SalmonState Frustrated With NPFMC Lack Of Action On Pollock Fleet Bycatch Concerns
As the North Pacific Fishery Management Council has pondered how to combat bycatch concerns by the commercial pollock fleet in Alaskan waters without a legitimate solution, SalmonState posted the following press release:
Despite task force recommendations, North Pacific Fishery Management Council again fails to act on bycatch
At December council meeting, NMFS shared that it is considering updating federal guidelines to better reflect need for equity and climate resiliency
FOR IMMEDIATE RELEASE
December 14, 2022
ANCHORAGE— Despite hearing hours of heartfelt, powerful testimony from Indigenous Alaskans, fishermen, and other concerned citizens and after receiving recommendations from Governor Mike Dunleavy’s Alaska Bycatch Review Task Force, the North Pacific Fishery Management Council failed to take meaningful action to reduce the pollock trawl fleet’s prolific catching, killing and wasting of highly valued king salmon, chum salmon, snow crab and Bristol Bay red king crab. One bright spot from the week-long meeting, however, was a report from the National Marine Fisheries Service (NMFS), which indicated it may review guidelines governing bycatch.
“While the council’s failure to rein in the pollock trawl fleet’s prolific bycatch and unpermitted dragging of the seafloor is frustrating, it is not surprising. The North Pacific Fishery Management Council process is not designed to allow for the nimble and responsive action needed at this time of profound environmental change,” said SalmonState executive director Tim Bristol. “One of the glimmers of hope that came out of this meeting, however, is the National Marine Fisheries Service’s announcement that it may update the guidance for national standards governing bycatch to better reflect priorities like equity and climate resilience. We applaud that announcement and are looking forward to working in a more productive way to change this unfair, inequitable allocation of resources.”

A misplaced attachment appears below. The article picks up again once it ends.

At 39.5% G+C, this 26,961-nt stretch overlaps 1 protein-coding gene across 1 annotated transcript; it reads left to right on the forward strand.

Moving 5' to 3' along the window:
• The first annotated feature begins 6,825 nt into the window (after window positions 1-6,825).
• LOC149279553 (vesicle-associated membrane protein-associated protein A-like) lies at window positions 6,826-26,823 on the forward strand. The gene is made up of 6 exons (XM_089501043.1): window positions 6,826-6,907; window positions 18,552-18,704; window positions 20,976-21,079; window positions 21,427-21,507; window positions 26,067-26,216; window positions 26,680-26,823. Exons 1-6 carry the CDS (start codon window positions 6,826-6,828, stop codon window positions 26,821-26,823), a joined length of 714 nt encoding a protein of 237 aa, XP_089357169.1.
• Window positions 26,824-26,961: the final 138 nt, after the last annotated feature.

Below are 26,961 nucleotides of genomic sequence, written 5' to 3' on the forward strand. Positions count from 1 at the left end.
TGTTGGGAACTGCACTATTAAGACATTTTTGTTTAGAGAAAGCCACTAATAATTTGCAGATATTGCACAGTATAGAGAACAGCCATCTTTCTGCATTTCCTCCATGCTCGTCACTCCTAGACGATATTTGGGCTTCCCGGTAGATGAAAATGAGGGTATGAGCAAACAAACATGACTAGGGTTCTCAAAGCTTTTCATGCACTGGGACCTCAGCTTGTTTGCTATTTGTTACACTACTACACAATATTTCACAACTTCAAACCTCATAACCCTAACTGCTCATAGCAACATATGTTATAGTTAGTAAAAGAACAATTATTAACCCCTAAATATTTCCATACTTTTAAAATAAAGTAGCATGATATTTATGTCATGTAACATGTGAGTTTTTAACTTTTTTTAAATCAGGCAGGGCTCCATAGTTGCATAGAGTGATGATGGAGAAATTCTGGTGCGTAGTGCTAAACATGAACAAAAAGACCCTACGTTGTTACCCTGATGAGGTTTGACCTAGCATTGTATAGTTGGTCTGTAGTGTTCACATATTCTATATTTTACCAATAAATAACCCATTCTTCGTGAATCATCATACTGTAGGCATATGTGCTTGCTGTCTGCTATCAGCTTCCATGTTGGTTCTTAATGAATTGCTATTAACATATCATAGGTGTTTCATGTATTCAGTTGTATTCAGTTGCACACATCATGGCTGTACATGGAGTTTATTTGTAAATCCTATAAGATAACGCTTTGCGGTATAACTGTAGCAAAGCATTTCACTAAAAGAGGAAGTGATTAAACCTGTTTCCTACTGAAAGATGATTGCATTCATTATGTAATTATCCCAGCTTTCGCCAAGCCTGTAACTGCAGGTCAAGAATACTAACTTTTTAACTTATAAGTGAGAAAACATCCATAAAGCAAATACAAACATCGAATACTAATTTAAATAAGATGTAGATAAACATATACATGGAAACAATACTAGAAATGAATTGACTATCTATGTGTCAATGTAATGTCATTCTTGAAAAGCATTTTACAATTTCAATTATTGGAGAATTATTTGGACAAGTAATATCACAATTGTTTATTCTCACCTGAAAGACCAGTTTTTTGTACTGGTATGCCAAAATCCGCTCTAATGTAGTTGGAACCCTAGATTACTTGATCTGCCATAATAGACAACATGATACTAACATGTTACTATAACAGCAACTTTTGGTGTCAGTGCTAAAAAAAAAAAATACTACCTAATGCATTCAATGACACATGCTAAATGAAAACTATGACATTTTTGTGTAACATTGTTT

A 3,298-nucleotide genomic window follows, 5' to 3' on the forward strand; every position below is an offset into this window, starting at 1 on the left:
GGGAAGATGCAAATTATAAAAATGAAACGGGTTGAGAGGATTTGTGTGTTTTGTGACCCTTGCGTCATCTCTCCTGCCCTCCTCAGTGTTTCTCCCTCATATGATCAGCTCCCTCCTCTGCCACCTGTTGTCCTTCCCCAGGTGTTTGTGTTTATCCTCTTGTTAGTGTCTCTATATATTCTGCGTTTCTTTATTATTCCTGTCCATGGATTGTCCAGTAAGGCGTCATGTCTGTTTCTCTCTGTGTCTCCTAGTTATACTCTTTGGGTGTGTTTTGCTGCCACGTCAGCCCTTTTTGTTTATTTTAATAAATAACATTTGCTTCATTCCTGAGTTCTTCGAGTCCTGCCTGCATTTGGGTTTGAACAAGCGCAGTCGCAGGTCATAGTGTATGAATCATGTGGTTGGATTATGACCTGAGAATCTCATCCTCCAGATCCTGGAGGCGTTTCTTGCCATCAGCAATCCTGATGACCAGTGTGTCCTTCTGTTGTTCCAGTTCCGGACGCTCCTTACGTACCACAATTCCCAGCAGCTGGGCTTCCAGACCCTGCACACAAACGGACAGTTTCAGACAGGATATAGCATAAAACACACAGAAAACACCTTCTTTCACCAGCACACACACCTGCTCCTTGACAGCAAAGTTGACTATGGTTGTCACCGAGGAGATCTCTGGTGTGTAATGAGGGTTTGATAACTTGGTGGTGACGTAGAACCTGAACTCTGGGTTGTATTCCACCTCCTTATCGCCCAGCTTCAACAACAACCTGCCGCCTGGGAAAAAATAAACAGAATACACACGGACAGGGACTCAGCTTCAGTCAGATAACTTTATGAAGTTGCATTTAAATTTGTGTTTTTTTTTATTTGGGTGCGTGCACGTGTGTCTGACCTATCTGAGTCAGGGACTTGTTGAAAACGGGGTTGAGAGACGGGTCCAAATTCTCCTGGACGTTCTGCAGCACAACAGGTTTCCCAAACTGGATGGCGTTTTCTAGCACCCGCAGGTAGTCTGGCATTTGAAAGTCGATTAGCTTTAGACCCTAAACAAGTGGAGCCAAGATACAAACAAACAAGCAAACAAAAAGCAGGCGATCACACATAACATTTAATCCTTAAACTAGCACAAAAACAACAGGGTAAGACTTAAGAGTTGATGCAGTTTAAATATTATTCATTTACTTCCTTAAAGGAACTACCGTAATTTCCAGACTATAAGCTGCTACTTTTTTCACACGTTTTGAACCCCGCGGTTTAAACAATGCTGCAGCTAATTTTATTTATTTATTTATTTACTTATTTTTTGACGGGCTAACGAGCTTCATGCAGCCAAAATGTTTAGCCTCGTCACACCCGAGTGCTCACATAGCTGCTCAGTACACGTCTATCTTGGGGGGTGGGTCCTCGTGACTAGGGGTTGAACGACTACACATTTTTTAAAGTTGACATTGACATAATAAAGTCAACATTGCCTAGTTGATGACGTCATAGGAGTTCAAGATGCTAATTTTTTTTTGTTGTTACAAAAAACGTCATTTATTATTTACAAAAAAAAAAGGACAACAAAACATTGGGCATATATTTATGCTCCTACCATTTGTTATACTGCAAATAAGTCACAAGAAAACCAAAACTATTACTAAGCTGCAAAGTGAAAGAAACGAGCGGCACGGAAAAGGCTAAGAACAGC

The national standards, which are determined by Congress, are “principles that must be followed in any fishery management plan to ensure sustainable and responsible fishery management.” Each standard has guidelines from NMFS as to how it is to be implemented, and every fishery must follow those guidelines.
Specifically, in its written report to the council, NMFS wrote “NMFS is aware that some national standard guidelines have not been reviewed in more than a decade. As such, and given the ties to other priorities such as climate resilience and equity, NMFS is considering initiating review of guidance for National Standards 4, 8, and 9 which outline the principles related to allocations, communities, and bycatch.”
“Indigenous fishers and small-boat harvesters have for too long shouldered the burden of conservation while the pollock trawl fleet continues its documented and unseen catching and killing of enormous numbers of salmon and crab,” Bristol continued. “The council even failed to implement the hard cap on chum salmon bycatch recommended by Governor Dunleavy’s task force. In light of this failure we are grateful to NMFS for prioritizing equity and the resilience of our fisheries and communities.”
The council’s December meeting, held in Anchorage, concluded today.
Read the media advisory SalmonState sent out at the start of the council meeting.
SalmonState works to keep Alaska a place where wild salmon and the people who depend on them thrive.